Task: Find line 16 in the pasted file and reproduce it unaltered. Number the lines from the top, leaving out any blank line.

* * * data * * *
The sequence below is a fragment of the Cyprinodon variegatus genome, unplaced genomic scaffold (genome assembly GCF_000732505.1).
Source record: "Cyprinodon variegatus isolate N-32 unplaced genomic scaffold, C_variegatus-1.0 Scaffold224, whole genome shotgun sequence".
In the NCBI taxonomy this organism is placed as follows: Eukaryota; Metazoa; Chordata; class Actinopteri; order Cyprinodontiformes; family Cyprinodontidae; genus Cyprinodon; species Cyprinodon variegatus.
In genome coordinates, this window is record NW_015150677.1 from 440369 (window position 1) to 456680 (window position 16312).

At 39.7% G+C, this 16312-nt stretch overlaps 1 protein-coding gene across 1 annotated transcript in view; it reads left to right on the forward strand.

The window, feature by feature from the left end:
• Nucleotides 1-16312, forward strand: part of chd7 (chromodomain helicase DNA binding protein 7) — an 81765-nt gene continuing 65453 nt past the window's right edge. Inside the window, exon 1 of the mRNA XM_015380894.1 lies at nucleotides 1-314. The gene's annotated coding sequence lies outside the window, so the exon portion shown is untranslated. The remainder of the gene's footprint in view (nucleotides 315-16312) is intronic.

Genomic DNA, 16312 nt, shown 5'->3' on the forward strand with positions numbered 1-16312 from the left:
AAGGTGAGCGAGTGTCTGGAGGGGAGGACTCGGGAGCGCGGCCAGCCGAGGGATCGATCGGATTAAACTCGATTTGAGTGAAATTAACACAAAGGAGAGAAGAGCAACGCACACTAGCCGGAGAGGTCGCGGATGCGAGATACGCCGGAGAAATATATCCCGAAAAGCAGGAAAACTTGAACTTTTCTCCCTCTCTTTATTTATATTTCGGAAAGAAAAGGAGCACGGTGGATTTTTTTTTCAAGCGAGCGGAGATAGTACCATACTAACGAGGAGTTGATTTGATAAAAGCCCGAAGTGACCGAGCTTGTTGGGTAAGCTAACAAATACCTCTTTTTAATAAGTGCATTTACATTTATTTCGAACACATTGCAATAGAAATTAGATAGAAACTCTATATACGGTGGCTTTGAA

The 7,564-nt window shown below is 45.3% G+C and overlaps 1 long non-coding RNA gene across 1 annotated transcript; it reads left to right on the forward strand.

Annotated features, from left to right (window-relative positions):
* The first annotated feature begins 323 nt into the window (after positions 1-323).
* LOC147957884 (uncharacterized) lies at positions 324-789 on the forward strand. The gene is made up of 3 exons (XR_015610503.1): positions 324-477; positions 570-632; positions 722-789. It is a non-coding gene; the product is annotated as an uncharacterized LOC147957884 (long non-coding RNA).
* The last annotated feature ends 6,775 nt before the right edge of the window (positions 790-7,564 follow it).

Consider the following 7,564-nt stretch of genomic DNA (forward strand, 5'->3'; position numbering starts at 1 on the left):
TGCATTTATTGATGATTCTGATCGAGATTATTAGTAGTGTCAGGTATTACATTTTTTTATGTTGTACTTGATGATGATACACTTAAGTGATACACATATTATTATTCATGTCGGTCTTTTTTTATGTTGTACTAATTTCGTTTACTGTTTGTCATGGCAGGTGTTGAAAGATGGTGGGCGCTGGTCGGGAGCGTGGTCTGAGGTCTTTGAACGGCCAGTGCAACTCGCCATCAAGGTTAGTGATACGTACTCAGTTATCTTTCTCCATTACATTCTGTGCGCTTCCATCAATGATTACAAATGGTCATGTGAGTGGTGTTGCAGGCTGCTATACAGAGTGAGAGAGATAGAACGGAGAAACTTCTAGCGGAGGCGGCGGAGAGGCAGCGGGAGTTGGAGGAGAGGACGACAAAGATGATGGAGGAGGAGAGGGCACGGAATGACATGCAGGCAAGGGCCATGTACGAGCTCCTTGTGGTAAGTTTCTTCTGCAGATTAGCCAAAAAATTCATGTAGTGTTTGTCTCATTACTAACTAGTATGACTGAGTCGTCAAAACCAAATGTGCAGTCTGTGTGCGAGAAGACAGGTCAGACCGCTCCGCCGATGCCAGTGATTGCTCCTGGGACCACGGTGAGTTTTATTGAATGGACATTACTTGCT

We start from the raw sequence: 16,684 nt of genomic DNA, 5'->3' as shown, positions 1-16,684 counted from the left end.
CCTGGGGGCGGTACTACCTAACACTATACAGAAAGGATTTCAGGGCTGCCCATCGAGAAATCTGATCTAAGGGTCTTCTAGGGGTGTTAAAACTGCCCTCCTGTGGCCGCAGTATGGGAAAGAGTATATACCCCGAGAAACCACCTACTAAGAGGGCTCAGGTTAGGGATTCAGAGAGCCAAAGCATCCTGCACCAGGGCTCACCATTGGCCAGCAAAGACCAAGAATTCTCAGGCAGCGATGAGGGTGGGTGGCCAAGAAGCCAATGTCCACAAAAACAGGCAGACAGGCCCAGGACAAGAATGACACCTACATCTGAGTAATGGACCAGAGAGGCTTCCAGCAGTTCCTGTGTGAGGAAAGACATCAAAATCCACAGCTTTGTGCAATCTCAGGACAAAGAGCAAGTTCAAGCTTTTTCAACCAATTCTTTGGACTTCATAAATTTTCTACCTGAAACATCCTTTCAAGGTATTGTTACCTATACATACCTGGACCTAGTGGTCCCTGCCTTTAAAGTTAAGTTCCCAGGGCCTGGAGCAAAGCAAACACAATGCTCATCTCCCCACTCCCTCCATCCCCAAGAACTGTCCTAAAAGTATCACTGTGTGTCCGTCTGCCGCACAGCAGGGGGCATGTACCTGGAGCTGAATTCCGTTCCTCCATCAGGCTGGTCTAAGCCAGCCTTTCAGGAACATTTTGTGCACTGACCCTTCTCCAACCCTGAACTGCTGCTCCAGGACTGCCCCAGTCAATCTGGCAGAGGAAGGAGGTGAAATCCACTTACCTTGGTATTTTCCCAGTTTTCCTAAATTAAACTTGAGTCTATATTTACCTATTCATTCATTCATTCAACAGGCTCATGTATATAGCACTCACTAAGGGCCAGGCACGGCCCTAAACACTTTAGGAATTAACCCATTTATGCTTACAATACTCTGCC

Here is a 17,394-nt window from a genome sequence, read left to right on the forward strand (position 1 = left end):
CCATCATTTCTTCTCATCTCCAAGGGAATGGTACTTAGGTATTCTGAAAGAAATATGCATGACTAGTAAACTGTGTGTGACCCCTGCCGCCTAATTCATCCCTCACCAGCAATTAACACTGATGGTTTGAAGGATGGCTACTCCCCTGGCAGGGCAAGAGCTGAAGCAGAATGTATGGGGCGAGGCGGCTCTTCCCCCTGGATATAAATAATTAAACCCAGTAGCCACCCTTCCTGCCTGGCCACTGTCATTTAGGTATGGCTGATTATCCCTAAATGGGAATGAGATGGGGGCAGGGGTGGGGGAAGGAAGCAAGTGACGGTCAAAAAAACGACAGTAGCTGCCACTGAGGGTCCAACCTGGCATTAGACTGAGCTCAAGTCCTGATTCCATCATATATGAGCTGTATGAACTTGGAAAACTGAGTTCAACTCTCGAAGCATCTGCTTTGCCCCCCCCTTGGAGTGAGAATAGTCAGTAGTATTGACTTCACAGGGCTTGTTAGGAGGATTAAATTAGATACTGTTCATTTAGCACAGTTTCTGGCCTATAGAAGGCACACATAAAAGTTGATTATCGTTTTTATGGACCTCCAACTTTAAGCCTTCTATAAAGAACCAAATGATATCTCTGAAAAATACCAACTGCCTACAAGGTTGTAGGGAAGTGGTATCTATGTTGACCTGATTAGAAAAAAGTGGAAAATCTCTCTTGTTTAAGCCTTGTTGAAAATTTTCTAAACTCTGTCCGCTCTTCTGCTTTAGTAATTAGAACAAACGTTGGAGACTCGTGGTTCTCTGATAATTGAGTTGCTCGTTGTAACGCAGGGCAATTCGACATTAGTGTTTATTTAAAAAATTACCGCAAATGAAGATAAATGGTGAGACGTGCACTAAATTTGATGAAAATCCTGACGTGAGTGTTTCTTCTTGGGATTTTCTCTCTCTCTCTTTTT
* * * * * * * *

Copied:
TGCATTTATTGATGATTCTGATCGAGATTATTAGTAGTGTCAGGTATTACATTTTTTTATGTTGTACTTGATGATGATACACTTAAGTGATACACATATTATTATTCATGTCGGTCTTTTTTTATGTTGTACTAATTTCGTTTACTGTTTGTCATGGCAGGTGTTGAAAGATGGTGGGCGCTGGTCGGGAGCGTGGTCTGAGGTCTTTGAACGGCCAGTGCAACTCGCCATCAAGGTTAGTGATACGTACTCAGTTATCTTTCTCCATTACATTCTGTGCGCTTCCATCAATGATTACAAATGGTCATGTGAGTGGTGTTGCAGGCTGCTATACAGAGTGAGAGAGATAGAACGGAGAAACTTCTAGCGGAGGCGGCGGAGAGGCAGCGGGAGTTGGAGGAGAGGACGACAAAGATGATGGAGGAGGAGAGGGCACGGAATGACATGCAGGCAAGGGCCATGTACGAGCTCCTTGTGGTAAGTTTCTTCTGCAGATTAGCCAAAAAATTCATGTAGTGTTTGTCTCATTACTAACTAGTATGACTGAGTCGTCAAAACCAAATGTGCAGTCTGTGTGCGAGAAGACAGGTCAGACCGCTCCGCCGATGCCAGTGATTGCTCCTGGGACCACGGTGAGTTTTATTGAATGGACATTACTTGCT